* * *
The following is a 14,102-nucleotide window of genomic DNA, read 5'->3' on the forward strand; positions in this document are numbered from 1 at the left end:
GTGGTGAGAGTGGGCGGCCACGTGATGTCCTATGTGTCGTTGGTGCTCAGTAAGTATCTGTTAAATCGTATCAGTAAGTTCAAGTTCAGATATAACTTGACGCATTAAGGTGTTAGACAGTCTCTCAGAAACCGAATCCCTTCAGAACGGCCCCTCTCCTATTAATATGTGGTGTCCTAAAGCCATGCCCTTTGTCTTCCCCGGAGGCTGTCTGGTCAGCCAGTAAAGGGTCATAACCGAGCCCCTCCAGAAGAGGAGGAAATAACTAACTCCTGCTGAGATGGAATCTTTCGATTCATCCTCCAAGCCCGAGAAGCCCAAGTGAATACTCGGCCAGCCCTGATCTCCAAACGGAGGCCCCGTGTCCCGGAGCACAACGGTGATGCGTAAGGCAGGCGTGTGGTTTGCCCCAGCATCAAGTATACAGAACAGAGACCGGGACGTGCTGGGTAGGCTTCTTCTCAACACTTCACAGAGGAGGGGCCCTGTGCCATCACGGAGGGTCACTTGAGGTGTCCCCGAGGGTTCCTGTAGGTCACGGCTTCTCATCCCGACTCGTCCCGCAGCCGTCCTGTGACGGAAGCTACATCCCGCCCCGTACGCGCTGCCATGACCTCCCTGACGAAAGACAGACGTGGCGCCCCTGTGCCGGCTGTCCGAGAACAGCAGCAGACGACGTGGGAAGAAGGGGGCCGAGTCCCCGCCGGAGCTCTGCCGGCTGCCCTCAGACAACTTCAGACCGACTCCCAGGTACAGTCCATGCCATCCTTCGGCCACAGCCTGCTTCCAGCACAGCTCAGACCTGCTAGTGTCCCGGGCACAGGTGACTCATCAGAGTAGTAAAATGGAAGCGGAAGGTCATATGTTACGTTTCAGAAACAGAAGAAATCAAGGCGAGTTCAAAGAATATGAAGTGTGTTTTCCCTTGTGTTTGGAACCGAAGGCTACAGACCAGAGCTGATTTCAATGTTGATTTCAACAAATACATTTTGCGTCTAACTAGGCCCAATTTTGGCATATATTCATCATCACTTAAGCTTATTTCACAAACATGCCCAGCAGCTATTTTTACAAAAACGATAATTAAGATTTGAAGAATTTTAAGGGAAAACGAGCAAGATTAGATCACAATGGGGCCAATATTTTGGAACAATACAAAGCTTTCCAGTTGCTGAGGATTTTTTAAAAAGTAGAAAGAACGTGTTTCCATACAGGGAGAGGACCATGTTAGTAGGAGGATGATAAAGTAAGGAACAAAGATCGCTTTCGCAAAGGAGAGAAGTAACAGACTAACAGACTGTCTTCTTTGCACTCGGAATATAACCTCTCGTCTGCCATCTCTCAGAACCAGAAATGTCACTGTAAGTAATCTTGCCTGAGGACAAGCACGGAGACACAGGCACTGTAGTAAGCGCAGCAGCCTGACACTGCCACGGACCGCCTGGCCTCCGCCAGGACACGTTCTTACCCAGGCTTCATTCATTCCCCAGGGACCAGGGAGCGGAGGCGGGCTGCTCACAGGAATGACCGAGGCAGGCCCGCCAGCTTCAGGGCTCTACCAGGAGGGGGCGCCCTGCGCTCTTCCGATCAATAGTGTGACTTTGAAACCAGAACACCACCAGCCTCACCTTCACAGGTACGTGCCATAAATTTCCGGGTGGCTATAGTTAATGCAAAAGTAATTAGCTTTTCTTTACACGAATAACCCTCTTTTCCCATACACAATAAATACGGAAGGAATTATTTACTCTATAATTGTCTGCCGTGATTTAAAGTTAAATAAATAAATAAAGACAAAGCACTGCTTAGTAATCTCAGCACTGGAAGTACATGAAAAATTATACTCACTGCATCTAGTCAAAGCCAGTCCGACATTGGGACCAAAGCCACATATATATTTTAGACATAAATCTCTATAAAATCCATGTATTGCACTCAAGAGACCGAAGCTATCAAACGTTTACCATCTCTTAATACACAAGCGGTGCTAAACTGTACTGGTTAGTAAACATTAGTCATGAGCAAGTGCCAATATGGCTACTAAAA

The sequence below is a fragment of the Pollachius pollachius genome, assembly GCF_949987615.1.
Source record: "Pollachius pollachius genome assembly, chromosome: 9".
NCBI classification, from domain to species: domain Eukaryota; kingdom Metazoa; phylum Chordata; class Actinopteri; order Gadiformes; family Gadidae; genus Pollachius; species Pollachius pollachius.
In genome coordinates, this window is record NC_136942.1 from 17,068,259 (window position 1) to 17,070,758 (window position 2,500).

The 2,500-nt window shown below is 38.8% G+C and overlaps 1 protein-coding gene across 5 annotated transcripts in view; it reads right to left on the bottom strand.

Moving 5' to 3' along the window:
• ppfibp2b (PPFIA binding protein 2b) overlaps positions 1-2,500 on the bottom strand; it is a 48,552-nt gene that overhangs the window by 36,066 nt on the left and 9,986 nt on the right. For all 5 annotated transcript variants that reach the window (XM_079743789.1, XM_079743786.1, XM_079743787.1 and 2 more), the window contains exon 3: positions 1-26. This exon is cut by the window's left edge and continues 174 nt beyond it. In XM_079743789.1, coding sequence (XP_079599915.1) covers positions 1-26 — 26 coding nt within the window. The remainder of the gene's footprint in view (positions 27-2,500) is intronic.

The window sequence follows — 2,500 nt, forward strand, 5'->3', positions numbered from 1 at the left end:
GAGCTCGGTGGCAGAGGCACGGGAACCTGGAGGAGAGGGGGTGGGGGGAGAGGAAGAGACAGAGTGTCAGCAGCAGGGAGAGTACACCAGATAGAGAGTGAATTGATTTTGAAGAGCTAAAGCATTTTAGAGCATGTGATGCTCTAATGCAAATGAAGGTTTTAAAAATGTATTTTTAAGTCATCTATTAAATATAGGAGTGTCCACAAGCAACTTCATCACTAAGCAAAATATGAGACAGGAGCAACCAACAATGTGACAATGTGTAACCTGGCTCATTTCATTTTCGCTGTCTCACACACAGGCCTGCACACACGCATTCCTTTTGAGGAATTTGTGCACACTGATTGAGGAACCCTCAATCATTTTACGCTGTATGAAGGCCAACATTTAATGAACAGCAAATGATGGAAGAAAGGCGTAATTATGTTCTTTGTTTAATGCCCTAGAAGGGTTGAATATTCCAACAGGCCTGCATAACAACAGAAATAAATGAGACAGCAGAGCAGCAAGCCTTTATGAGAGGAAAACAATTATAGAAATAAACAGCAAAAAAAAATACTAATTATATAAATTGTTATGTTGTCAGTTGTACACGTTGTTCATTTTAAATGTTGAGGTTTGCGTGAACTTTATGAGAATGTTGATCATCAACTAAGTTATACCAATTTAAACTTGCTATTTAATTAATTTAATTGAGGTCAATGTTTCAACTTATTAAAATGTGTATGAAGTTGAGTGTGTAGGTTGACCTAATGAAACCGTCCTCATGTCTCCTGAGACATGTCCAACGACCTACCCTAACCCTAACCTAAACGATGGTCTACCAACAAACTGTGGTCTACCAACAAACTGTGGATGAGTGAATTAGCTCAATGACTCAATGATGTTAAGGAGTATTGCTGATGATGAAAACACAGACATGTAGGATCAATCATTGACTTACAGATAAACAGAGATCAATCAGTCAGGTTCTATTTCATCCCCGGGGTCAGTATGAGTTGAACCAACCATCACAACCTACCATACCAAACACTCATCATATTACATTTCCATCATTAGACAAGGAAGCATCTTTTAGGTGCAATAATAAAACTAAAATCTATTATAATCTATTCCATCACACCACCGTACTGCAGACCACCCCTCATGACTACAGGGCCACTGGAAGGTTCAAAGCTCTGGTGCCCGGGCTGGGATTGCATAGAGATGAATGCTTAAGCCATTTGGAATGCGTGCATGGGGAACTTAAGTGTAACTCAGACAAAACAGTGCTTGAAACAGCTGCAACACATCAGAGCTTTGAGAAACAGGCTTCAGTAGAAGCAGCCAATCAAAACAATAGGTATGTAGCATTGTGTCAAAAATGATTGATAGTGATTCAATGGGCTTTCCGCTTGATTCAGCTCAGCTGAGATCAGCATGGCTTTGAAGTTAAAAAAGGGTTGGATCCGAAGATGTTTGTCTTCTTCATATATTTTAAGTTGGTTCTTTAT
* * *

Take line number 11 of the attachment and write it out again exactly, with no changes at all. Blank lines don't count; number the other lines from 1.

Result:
GAGCTCGGTGGCAGAGGCACGGGAACCTGGAGGAGAGGGGGTGGGGGGAGAGGAAGAGACAGAGTGTCAGCAGCAGGGAGAGTACACCAGATAGAGAGTGAATTGATTTTGAAGAGCTAAAGCATTTTAGAGCATGTGATGCTCTAATGCAAATGAAGGTTTTAAAAATGTATTTTTAAGTCATCTATTAAATATAGGAGTGTCCACAAGCAACTTCATCACTAAGCAAAATATGAGACAGGAGCAACCAACAATGTGACAATGTGTAACCTGGCTCATTTCATTTTCGCTGTCTCACACACAGGCCTGCACACACGCATTCCTTTTGAGGAATTTGTGCACACTGATTGAGGAACCCTCAATCATTTTACGCTGTATGAAGGCCAACATTTAATGAACAGCAAATGATGGAAGAAAGGCGTAATTATGTTCTTTGTTTAATGCCCTAGAAGGGTTGAATATTCCAACAGGCCTGCATAACAACAGAAATAAATGAGACAGCAGAGCAGCAAGCCTTTATGAGAGGAAAACAATTATAGAAATAAACAGCAAAAAAAAATACTAATTATATAAATTGTTATGTTGTCAGTTGTACACGTTGTTCATTTTAAATGTTGAGGTTTGCGTGAACTTTATGAGAATGTTGATCATCAACTAAGTTATACCAATTTAAACTTGCTATTTAATTAATTTAATTGAGGTCAATGTTTCAACTTATTAAAATGTGTATGAAGTTGAGTGTGTAGGTTGACCTAATGAAACCGTCCTCATGTCTCCTGAGACATGTCCAACGACCTACCCTAACCCTAACCTAAACGATGGTCTACCAACAAACTGTGGTCTACCAACAAACTGTGGATGAGTGAATTAGCTCAATGACTCAATGATGTTAAGGAGTATTGCTGATGATGAAAACACAGACATGTAGGATCAATCATTGACTTACAGATAAACAGAGATCAATCAGTCAGGTTCTATTTCATCCCCGGGGTCAGTATGAGTTGAACCAACCATCACAACCTACCATACCAAACACTCATCATATTACATTTCCATCATTAGACAAGGAAGCATCTTTTAGGTGCAATAATAAAACTAAAATCTATTATAATCTATTCCATCACACCACCGTACTGCAGACCACCCCTCATGACTACAGGGCCACTGGAAGGTTCAAAGCTCTGGTGCCCGGGCTGGGATTGCATAGAGATGAATGCTTAAGCCATTTGGAATGCGTGCATGGGGAACTTAAGTGTAACTCAGACAAAACAGTGCTTGAAACAGCTGCAACACATCAGAGCTTTGAGAAACAGGCTTCAGTAGAAGCAGCCAATCAAAACAATAGGTATGTAGCATTGTGTCAAAAATGATTGATAGTGATTCAATGGGCTTTCCGCTTGATTCAGCTCAGCTGAGATCAGCATGGCTTTGAAGTTAAAAAAGGGTTGGATCCGAAGATGTTTGTCTTCTTCATATATTTTAAGTTGGTTCTTTAT